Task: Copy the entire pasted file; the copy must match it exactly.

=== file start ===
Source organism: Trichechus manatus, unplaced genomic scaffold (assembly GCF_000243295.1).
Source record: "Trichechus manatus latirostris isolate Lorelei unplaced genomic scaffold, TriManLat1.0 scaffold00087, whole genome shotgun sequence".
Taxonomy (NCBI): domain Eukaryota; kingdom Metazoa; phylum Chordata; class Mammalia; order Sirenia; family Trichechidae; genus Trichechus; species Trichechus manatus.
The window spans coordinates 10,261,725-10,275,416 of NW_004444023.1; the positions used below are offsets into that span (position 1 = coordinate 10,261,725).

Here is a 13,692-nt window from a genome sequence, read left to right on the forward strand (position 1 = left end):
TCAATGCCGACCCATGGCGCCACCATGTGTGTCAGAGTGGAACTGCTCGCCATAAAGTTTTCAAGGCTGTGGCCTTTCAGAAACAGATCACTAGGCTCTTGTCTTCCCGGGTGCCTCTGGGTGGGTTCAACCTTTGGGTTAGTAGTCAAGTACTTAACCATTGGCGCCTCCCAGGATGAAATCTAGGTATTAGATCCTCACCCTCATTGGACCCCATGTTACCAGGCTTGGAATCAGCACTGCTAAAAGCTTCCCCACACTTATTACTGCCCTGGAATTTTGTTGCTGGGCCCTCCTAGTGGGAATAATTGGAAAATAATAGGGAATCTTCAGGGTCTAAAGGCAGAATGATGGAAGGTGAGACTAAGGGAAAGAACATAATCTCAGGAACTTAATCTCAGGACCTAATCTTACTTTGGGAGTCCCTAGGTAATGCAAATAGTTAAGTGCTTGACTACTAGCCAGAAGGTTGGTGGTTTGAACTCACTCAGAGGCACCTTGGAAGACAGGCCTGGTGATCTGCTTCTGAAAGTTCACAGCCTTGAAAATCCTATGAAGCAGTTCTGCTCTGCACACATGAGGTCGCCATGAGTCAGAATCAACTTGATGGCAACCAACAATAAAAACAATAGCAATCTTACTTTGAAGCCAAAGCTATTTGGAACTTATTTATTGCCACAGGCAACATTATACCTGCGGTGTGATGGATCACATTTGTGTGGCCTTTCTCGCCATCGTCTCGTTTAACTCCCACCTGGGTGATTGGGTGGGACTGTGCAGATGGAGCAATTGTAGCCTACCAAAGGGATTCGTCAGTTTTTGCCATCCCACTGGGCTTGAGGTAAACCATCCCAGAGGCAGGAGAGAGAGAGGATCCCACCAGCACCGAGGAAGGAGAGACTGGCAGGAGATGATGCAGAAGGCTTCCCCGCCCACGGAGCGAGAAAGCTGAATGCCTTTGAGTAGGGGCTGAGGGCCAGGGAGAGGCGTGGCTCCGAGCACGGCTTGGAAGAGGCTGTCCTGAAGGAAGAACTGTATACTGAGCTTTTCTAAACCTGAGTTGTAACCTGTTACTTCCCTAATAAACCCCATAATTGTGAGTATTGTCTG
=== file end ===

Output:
Source organism: Trichechus manatus, unplaced genomic scaffold (assembly GCF_000243295.1).
Source record: "Trichechus manatus latirostris isolate Lorelei unplaced genomic scaffold, TriManLat1.0 scaffold00087, whole genome shotgun sequence".
Taxonomy (NCBI): domain Eukaryota; kingdom Metazoa; phylum Chordata; class Mammalia; order Sirenia; family Trichechidae; genus Trichechus; species Trichechus manatus.
The window spans coordinates 10,261,725-10,275,416 of NW_004444023.1; the positions used below are offsets into that span (position 1 = coordinate 10,261,725).

Here is a 13,692-nt window from a genome sequence, read left to right on the forward strand (position 1 = left end):
TCAATGCCGACCCATGGCGCCACCATGTGTGTCAGAGTGGAACTGCTCGCCATAAAGTTTTCAAGGCTGTGGCCTTTCAGAAACAGATCACTAGGCTCTTGTCTTCCCGGGTGCCTCTGGGTGGGTTCAACCTTTGGGTTAGTAGTCAAGTACTTAACCATTGGCGCCTCCCAGGATGAAATCTAGGTATTAGATCCTCACCCTCATTGGACCCCATGTTACCAGGCTTGGAATCAGCACTGCTAAAAGCTTCCCCACACTTATTACTGCCCTGGAATTTTGTTGCTGGGCCCTCCTAGTGGGAATAATTGGAAAATAATAGGGAATCTTCAGGGTCTAAAGGCAGAATGATGGAAGGTGAGACTAAGGGAAAGAACATAATCTCAGGAACTTAATCTCAGGACCTAATCTTACTTTGGGAGTCCCTAGGTAATGCAAATAGTTAAGTGCTTGACTACTAGCCAGAAGGTTGGTGGTTTGAACTCACTCAGAGGCACCTTGGAAGACAGGCCTGGTGATCTGCTTCTGAAAGTTCACAGCCTTGAAAATCCTATGAAGCAGTTCTGCTCTGCACACATGAGGTCGCCATGAGTCAGAATCAACTTGATGGCAACCAACAATAAAAACAATAGCAATCTTACTTTGAAGCCAAAGCTATTTGGAACTTATTTATTGCCACAGGCAACATTATACCTGCGGTGTGATGGATCACATTTGTGTGGCCTTTCTCGCCATCGTCTCGTTTAACTCCCACCTGGGTGATTGGGTGGGACTGTGCAGATGGAGCAATTGTAGCCTACCAAAGGGATTCGTCAGTTTTTGCCATCCCACTGGGCTTGAGGTAAACCATCCCAGAGGCAGGAGAGAGAGAGGATCCCACCAGCACCGAGGAAGGAGAGACTGGCAGGAGATGATGCAGAAGGCTTCCCCGCCCACGGAGCGAGAAAGCTGAATGCCTTTGAGTAGGGGCTGAGGGCCAGGGAGAGGCGTGGCTCCGAGCACGGCTTGGAAGAGGCTGTCCTGAAGGAAGAACTGTATACTGAGCTTTTCTAAACCTGAGTTGTAACCTGTTACTTCCCTAATAAACCCCATAATTGTGAGTATTGTCTG